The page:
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Bloodworms Hurt Me, But Maggots Are My Friend!


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#1 §tudz

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Posted 19 March 2008 - 01:31 PM

hey all,

A few months ago my hands started to itch really badly after feeding my fish and I couldnít work out what it was, though it was stagnant water or maybe something in the tank water.

I suffer from mild dermatitis, which is an inflammation of the skin that may result in redness or itching, and pealing skin. My case is normally flared up by certain types of glue, so this is a new one for me.

After weeks of pain and irritation I was still at a loss to what was causing it, until this months copy of PFK dropped onto my mat.
If you have your copy the letter I refer to is on page 109 (Lateral Lines), and itís from some one called Alan, no other details are supplied. The small article is entitles ďBloodworm blightĒ

Thanks to Alan Iíve found out what is irritating my hands.

Now for a while Iíve been looking into other foods for my fish, apart from bloodworms, prawns and slices of whiting.

I thought back to my course fishing days and remembered how fish used to go mad for maggots. So I made the connection and yesterday I took a trip down to the local tackle shop and picked up some maggots. A bargain at 70p, for a pot, which will last a week to a week and a half. I got uncoloured ones, to ensure no artificial colorants or contaminants are leeched into the water or fish.

Now I washed a handful a dropped them into my big tank, the fish went mad for them, Iíve never seen them like that at feeding time. So I tried my 33gallon, which is home to a young Datnioides microlepis, a Polypterus senegalus senegalus, Polypterus senegalus meridionalis, and three large Corydoras zygatus. They all went mad as well.
Even my baby Datnioides tank went crazy.

Now the next problem I had was that maggots donít last too long before they turn to castors and then become blue bottles, so I though ďLets freeze Ďem, and see what happens when defrostedĒ.

So I did this and the fish went mad for them again. You donít end up with a big frozen bock of maggots either, as they continue to wriggle about while them become frozen, so you had individual frozen maggots, scoop out and hand full add to warm water, drain off the water and feed to the fish.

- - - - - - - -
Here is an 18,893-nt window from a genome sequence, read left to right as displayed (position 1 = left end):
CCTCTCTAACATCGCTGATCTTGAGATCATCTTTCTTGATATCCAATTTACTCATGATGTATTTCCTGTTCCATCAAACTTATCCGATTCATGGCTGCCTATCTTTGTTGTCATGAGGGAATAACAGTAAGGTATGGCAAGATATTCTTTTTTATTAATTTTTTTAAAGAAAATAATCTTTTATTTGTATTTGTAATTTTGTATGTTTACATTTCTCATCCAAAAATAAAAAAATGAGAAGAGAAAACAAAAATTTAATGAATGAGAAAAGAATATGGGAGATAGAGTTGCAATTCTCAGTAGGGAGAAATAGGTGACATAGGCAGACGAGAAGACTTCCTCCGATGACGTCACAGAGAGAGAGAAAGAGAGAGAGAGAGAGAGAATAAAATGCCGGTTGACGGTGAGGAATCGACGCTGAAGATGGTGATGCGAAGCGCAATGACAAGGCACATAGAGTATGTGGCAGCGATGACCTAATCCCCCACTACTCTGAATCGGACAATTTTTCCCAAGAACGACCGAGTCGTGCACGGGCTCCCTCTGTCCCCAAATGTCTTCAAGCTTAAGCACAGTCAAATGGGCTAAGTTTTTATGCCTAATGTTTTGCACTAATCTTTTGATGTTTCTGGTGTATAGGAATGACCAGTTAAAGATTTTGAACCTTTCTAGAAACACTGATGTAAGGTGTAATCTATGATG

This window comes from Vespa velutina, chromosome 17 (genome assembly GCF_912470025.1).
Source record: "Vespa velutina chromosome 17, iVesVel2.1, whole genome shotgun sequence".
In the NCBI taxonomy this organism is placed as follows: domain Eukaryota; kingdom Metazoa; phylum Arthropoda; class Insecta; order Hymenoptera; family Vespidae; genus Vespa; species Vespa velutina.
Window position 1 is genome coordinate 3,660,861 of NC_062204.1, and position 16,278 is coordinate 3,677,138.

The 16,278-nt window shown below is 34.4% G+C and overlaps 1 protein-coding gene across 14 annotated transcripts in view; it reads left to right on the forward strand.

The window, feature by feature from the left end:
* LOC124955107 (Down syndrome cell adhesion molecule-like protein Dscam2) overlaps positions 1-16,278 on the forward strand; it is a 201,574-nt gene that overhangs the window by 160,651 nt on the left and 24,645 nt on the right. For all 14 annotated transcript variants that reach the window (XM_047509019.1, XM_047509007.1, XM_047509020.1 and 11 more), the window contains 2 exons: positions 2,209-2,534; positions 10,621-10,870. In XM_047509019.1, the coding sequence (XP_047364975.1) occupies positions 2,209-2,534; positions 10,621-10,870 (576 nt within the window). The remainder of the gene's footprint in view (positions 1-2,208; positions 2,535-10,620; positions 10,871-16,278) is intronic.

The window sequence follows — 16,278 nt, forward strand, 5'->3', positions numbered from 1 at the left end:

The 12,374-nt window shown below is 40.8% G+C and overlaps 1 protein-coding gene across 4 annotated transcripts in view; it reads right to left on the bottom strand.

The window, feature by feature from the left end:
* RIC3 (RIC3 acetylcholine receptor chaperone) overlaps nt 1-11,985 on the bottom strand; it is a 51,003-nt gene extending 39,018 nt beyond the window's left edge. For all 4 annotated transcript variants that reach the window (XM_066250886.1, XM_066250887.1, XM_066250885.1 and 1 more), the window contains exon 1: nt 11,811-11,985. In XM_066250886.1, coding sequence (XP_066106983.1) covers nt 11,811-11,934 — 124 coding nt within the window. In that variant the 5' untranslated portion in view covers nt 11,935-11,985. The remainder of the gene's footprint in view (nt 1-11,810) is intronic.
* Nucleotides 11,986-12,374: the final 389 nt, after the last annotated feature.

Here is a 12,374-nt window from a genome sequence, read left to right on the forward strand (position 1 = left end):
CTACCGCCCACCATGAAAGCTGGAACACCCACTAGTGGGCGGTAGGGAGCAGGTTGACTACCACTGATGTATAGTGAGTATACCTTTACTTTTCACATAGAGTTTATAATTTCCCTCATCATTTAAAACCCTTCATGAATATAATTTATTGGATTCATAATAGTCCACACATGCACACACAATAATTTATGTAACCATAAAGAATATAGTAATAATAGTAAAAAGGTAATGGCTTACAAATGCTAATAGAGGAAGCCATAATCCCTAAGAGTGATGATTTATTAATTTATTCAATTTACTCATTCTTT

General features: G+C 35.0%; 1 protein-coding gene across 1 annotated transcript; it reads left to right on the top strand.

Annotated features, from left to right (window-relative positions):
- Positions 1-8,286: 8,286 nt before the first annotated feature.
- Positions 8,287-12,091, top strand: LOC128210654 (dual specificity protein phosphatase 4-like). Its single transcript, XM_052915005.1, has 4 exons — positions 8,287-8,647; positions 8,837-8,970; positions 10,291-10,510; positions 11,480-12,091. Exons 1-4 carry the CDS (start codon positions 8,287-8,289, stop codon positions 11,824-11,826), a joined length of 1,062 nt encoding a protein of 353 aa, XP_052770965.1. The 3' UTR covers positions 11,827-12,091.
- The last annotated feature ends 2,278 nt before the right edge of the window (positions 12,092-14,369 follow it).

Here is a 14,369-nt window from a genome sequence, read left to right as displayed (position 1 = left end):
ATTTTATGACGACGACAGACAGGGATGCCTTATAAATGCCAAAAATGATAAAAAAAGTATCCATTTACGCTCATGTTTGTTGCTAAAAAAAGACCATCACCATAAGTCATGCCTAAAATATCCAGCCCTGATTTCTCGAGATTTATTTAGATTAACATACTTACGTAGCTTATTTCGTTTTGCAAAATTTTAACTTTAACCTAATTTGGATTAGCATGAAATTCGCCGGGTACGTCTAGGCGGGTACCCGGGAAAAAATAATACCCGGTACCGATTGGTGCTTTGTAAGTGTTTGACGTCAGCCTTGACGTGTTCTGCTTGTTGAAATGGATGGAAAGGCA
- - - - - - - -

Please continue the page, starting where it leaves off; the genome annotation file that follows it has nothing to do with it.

I canít see any down points to this, they are cheap, is to store and just as good for the fish as bloodworm, as like bloodworm they are pure protein.

As for other foods Iíve seen mealworms fed to large fish, but my fish arenít big enough to take them, well at least I think they are.

What other foods have you tried, and havent given great results?

Here are some I know about, some I have tried:

- beef heart
- lance fish
- krill
- earth worms
- meal worms
- crickets
- lob worm
- cockles
- mussels

#2 Madam Macaw

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Posted 19 March 2008 - 01:37 PM

Hmmm, that is very interesting. I am curious to see everyone's thoughts on this also.

Edited by Madam Macaw, 19 March 2008 - 02:25 PM.


#3 CFC

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Posted 19 March 2008 - 03:18 PM

Only downside i can see is that maggots excreet ammonia so feeding them in large ammounts could upset water quality. The other is cost, last time i bought a pint of maggots it was over £3 and i'm sure they've gone up since then.

Why not just invest in a box of disposable latex gloves for handling bloodworm?

#4 §tudz

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Posted 19 March 2008 - 04:30 PM

I have bought some gloves, and a pint was about £1 here, Im not saying its a staple diet, the same as blood worms arent. but its another varient to the diet

#5 Colin_T

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Posted 19 March 2008 - 04:51 PM

Bloodworms cause problems to lots of people. One of the guys in the shop brushed the side of his face after feeding the fish. He must have got a tiny amount of bloodworm from his fingers in his eye and it puffed up like a balloon. We took him to hospital and the docs freaked. He wasn't allowed to feed bloodworm after that.

Any food that is put in the tank is going to produce ammonia. The more food and the higher the protein the more ammonia produced. It doesn't matter if it's maggots or prawn or fish.
The only thing i would be concerned about is have the maggots been cleaned before packing. If they come prepacked from a live food supplier then they are probably fine. If they are from a rotting carcass in the garden then they can introduce bacteria into the tanks.

I feed aphids, flying ants, termites, mosquitoes & larvae, flies, wingless fruit flies, small cockroaches, earthworms, microworms, grindle worms and white worms. Tadpoles, baby fish, daphnia, gammaris, and all sorts of fruits and vegetables. These are all used as supplements to a basic flake and pellet diet with fresh prawn and fish added. Many of the insects are seasonal so I take what I can when it's available.

Beef heart isn't the best food for fish. They are unable to digest the proteins very easily.

#6 §tudz

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Posted 19 March 2008 - 05:00 PM

beef heart fats, aka mammilian fats arent digested well in fish at all, and I certainly wouldnt advise extensive use of it. I have never used it tbh.

The maggots I am using are not from rotting flesh in the garden ;) they are from a fishing tackle shop. So they are ok for the fish to eat, as they are sold as bait, and I have frozen them myself.

I'm a little concerned about feeding my fish insects from the garden, as I dont want to introduce any toxins, such as ant killer into the tank, as you dont know where those have been :S

anaphalatic shock can also be caused by blood worms according to the afore mentioned article, but then so can anything that can cause an irritation like that.

One bug to avoid feeding your fish would be ladybirds/ladybugs (depending where your from) as these excrete a aid when in danger, and this cant be any good for the fish.

But them I suppose in the wild if such insect fell into the water the fish would eat them there :) as for feeding mozzies, I dont fancy running rouns the garden with my big fish net trying to catch the blighters :lol:

#7 Colin_T